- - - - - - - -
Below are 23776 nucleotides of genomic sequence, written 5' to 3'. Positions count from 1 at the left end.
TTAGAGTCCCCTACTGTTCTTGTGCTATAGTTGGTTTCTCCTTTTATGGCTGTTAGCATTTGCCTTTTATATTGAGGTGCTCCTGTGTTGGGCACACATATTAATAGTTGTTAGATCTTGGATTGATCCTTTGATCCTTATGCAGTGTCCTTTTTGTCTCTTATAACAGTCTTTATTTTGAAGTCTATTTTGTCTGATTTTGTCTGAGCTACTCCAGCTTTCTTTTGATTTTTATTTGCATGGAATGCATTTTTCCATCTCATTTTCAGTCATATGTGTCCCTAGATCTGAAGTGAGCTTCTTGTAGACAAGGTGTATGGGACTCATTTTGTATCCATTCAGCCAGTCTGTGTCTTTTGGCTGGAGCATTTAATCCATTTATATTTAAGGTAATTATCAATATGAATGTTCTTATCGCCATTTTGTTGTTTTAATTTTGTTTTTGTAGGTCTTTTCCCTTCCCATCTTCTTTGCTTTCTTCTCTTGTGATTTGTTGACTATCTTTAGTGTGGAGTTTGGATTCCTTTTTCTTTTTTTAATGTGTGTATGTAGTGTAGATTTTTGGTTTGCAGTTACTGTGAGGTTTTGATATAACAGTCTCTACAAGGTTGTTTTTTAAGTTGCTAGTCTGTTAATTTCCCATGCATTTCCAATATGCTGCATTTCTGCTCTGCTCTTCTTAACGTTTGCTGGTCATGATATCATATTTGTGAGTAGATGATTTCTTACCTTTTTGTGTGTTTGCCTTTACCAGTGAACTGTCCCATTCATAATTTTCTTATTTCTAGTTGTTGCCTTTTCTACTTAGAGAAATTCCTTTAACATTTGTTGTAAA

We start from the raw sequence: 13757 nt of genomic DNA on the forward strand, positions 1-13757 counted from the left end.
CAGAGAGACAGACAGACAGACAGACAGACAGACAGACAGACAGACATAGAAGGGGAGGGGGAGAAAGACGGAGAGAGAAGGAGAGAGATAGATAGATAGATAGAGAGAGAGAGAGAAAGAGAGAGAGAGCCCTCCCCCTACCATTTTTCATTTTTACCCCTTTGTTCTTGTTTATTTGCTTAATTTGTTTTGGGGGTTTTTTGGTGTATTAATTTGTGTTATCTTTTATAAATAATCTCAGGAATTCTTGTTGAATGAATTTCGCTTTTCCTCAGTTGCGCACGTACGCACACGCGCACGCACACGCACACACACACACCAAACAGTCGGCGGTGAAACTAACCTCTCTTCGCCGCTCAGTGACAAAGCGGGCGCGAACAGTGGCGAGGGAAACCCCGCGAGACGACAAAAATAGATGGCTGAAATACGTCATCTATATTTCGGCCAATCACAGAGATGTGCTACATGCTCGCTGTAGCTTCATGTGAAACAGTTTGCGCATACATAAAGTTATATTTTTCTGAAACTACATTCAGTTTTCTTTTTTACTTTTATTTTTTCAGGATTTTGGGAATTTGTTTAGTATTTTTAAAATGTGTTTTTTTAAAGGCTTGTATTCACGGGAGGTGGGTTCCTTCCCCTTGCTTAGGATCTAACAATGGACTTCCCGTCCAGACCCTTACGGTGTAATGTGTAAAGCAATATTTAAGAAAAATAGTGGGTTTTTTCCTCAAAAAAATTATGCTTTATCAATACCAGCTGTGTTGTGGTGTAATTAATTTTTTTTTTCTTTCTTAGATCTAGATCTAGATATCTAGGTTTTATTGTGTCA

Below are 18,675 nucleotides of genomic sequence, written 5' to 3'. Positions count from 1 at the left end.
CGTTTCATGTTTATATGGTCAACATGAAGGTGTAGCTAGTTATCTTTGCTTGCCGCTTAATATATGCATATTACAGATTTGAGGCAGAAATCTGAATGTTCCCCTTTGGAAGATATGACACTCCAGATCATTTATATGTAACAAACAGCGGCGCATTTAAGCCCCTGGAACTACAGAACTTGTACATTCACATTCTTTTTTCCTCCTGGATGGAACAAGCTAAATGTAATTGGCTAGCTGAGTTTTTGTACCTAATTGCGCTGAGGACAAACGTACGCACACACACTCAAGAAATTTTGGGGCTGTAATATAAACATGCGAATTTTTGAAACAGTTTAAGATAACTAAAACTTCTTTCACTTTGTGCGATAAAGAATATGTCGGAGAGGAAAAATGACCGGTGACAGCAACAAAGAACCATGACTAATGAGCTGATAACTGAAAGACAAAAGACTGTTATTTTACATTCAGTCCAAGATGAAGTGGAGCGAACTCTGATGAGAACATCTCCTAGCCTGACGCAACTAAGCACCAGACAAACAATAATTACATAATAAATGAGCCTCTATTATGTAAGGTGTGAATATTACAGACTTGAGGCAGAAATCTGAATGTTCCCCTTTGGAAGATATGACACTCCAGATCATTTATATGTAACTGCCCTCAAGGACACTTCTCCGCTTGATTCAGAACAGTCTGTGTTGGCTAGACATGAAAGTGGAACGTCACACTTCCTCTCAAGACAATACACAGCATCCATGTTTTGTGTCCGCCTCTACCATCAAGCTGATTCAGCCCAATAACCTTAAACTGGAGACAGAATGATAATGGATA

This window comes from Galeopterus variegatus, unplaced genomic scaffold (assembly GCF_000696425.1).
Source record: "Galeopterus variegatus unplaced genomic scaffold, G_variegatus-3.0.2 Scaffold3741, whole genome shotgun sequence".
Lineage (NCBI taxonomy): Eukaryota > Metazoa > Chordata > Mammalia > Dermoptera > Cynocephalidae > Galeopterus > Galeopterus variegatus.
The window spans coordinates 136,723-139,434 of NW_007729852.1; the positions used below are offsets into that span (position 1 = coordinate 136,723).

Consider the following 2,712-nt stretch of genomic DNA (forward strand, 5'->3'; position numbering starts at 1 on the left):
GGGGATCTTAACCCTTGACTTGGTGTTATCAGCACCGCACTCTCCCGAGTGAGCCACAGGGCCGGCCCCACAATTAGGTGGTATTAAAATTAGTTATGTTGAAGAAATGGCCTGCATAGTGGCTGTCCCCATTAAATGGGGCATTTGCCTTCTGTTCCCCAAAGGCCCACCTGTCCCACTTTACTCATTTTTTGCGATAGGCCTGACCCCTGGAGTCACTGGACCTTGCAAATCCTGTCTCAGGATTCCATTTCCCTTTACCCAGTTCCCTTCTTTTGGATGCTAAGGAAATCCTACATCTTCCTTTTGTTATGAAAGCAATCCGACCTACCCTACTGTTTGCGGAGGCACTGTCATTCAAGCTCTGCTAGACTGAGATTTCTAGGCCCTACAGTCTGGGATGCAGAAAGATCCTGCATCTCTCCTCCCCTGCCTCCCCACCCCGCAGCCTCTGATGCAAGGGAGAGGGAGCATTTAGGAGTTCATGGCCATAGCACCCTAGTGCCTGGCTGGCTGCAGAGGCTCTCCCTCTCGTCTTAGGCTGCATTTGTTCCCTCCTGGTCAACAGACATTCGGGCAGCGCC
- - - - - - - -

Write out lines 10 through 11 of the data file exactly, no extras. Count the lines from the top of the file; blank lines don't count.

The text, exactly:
The window spans coordinates 136,723-139,434 of NW_007729852.1; the positions used below are offsets into that span (position 1 = coordinate 136,723).

Consider the following 2,712-nt stretch of genomic DNA (forward strand, 5'->3'; position numbering starts at 1 on the left):